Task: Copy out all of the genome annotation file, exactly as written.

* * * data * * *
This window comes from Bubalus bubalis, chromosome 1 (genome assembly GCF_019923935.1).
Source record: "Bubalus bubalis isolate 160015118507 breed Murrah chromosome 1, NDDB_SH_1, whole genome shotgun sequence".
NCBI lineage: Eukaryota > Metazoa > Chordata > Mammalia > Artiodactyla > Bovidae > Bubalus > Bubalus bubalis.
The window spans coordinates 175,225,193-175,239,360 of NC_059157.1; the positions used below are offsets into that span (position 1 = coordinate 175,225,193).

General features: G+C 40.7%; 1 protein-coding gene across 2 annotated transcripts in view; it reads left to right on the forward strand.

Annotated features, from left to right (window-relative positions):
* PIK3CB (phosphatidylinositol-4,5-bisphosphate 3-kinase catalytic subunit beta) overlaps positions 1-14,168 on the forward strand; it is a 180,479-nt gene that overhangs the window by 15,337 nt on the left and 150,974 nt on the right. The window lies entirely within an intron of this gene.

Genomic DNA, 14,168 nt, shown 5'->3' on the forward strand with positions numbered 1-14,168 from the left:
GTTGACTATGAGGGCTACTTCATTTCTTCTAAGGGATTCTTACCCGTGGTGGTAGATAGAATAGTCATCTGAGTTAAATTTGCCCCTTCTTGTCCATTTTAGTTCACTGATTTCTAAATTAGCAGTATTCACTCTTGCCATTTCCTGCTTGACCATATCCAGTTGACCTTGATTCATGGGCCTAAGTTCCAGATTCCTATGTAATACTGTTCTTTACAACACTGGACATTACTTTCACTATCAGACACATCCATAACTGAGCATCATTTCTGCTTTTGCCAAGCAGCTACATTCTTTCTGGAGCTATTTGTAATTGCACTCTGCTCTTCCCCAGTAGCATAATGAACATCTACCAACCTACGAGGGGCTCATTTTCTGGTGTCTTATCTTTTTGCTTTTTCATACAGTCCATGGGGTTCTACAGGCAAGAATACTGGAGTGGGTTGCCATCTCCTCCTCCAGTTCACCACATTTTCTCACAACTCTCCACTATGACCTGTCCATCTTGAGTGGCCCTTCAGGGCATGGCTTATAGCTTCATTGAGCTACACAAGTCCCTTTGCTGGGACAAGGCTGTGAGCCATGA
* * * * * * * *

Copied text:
This window comes from Bubalus bubalis, chromosome 1 (genome assembly GCF_019923935.1).
Source record: "Bubalus bubalis isolate 160015118507 breed Murrah chromosome 1, NDDB_SH_1, whole genome shotgun sequence".
NCBI lineage: Eukaryota > Metazoa > Chordata > Mammalia > Artiodactyla > Bovidae > Bubalus > Bubalus bubalis.
The window spans coordinates 175,225,193-175,239,360 of NC_059157.1; the positions used below are offsets into that span (position 1 = coordinate 175,225,193).

General features: G+C 40.7%; 1 protein-coding gene across 2 annotated transcripts in view; it reads left to right on the forward strand.

Annotated features, from left to right (window-relative positions):
* PIK3CB (phosphatidylinositol-4,5-bisphosphate 3-kinase catalytic subunit beta) overlaps positions 1-14,168 on the forward strand; it is a 180,479-nt gene that overhangs the window by 15,337 nt on the left and 150,974 nt on the right. The window lies entirely within an intron of this gene.

Genomic DNA, 14,168 nt, shown 5'->3' on the forward strand with positions numbered 1-14,168 from the left:
GTTGACTATGAGGGCTACTTCATTTCTTCTAAGGGATTCTTACCCGTGGTGGTAGATAGAATAGTCATCTGAGTTAAATTTGCCCCTTCTTGTCCATTTTAGTTCACTGATTTCTAAATTAGCAGTATTCACTCTTGCCATTTCCTGCTTGACCATATCCAGTTGACCTTGATTCATGGGCCTAAGTTCCAGATTCCTATGTAATACTGTTCTTTACAACACTGGACATTACTTTCACTATCAGACACATCCATAACTGAGCATCATTTCTGCTTTTGCCAAGCAGCTACATTCTTTCTGGAGCTATTTGTAATTGCACTCTGCTCTTCCCCAGTAGCATAATGAACATCTACCAACCTACGAGGGGCTCATTTTCTGGTGTCTTATCTTTTTGCTTTTTCATACAGTCCATGGGGTTCTACAGGCAAGAATACTGGAGTGGGTTGCCATCTCCTCCTCCAGTTCACCACATTTTCTCACAACTCTCCACTATGACCTGTCCATCTTGAGTGGCCCTTCAGGGCATGGCTTATAGCTTCATTGAGCTACACAAGTCCCTTTGCTGGGACAAGGCTGTGAGCCATGA